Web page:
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The Glass World-Builder

Geetha Iyer

Winner of the 2012 Gulf Coast Prize in Fiction, selected by Victor LaValle

 It is difficult for me to talk about Sarla Shah. These days everyone has a label for her. Some labels I find too distressing to repeat. Others are ludicrous. Some are true, but in my field truth is at best a construct defined by context; at worst it is brutally meaningless. For instance, if you stop referring to a person, if you never bring up her name or her deeds in places where she was a tectonic presence, does she then fail to exist?

      Sarla, who unstuck herself from others’ labels, invented one for herself. “I am a microbial geosculpturist,” she would say to the men she met at pubs. I would snort into my beer; she would sip from her fluorescent cocktail of the evening, her eyebrows raised at the sodden, half-drunk boy who had ambled over to chat her up. She had that quality, when she was younger, before the fame and inevitable infamy, of drawing men and women to her who knew nothing about her at all. It was perhaps her hair, cut short and fluffed up like a cockatoo, or perhaps the arc of her jaw, the line of it echoed by her clavicles, and again by her wrists, her gazelle-legs.
      But there is no elegant way to chat up a woman at a pub who has just told you she is a microbial geosculpturist, so the boy would raise his beer glass at her, say “Whooo!” and disappear into the thump of music.
      And that was Sarla’s intent. She was a genius, and couldn’t pretend to have normal conversations with anybody. She did other things. She fiddled in her laboratory long after school hours and work hours, and I grew used to her returning home as late as four in the morning, muttering to herself in the kitchen as she rifled papers and boiled milk before bed.
      She talked her way into the MFA program at the School of Art at Rutherford, while simultaneously enrolled at their College of Science and Engineering, on the strength of several dozen microscope slides of preserved sea urchin larvae. They looked like tiny, crystalline crowns suspended in a blue-black landscape studded with other random occlusions—grime from a fingerprint, dust motes, a tortuous strand of fiber invisible to the naked eye. “The Isolation Series,” she called it, holding up the slides to the light. Her “canvases” then were just that—Band-Aid-sized rectangles of glass, a drop of solution swirling with minute organisms, a wafer-thin square of glass pasted over the droplet. Then she’d microscope through the skin of liquid caught between the two glass layers, freeze frame, pose the eye of her camera to the eye of the microscope—shutter-snap. Exhibit. Applause.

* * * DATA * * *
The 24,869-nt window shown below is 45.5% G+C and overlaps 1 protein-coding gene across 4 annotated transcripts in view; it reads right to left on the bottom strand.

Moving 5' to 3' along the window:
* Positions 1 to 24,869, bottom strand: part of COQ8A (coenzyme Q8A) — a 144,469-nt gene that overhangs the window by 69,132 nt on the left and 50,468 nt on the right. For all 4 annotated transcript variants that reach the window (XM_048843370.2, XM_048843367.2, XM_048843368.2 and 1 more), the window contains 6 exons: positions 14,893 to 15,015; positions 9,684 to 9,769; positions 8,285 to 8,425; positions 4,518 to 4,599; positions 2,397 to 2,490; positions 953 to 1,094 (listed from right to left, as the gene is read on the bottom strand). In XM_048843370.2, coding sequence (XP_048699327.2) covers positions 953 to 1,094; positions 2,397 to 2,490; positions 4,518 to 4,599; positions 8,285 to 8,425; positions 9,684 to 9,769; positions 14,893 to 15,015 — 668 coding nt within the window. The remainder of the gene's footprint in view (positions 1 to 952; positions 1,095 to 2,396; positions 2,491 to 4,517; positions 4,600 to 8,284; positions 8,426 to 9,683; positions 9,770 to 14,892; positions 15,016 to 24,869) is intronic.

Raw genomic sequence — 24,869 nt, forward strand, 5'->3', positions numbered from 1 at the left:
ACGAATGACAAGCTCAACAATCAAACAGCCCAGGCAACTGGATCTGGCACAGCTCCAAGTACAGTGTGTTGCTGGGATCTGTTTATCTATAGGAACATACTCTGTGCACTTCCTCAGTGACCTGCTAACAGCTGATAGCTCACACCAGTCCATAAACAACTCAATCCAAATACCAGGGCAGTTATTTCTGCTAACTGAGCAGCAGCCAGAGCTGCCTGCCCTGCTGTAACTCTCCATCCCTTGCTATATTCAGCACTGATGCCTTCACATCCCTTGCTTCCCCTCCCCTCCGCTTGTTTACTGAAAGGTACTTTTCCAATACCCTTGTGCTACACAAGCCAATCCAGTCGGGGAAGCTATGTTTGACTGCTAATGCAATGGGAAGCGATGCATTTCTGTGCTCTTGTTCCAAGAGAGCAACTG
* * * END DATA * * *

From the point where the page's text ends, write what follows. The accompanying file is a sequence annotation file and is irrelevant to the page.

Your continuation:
I will be the first to admit I didn’t always understand Sarla’s art. This is not just because I was a linguistic anthropology student. I have an eye for aesthetics; when I was an undergraduate I took a cross-listed art class on resource deprivation, survival, and the human imagination. For my final project I went on a self-imposed fast for two weeks and then speed-sketched the cafeteria line in my dormitory. Some people dropped loose change on my food tray while I drew, and one girl even gave me a hamburger.
When I moved into graduate housing two years later and put in an application for a roommate, Sarla came knocking. She strolled through the apartment, rubbing her chin, looked at the cafeteria sketches tacked to the living room wall. I rushed to explain that I had just put those up as placeholders. Sarla gave me a half smile and said, “I, too, have something of an eye. I think we’ll get along just fine.”
      Sarla settled in and I soon realized that while I thought myself ambitious, inquisitive, and driven, my abilities paled in comparison with Sarla’s. She studied microbiology. She taught it. She read papers about genetics, virology, cell culturation. In what she referred to as her “spare time,” she photographed the results of her lab experimentation, working early into the morning. In what she referred to as “cocktail time,” she’d take me with her to her favorite pubs and we’d exchange sketches on napkins of the senselessly dressed people we saw there.
      In the mornings over breakfast she’d say things like, “selective breeding is gods-play, but it’s not as bad as people make it out to be.”
      I’d blearily nod into my cornflakes, begin to say that actually eugenics really was a bad thing, but she’d be striding out the door already, her body unbent by the weight of her laptop, her camera, the many books she was reading, her pace unindicative of four hours of sleep.

 I understood Sarla’s science much less than her art, but I can tell you that her real breakthrough, the thing that first pushed her creative envelope, was with the nematodes.
     She’d shown me her worms before. One night after seven beers and four cocktails between us we clomped through the snow, arms wound round each other for support, from downtown through campus back to our place, and as we passed by the Cell and Molecular Biology Building she tugged me toward the glass doors saying, “I have a burning need to know whether the nematodes dance double when I see drunkly.”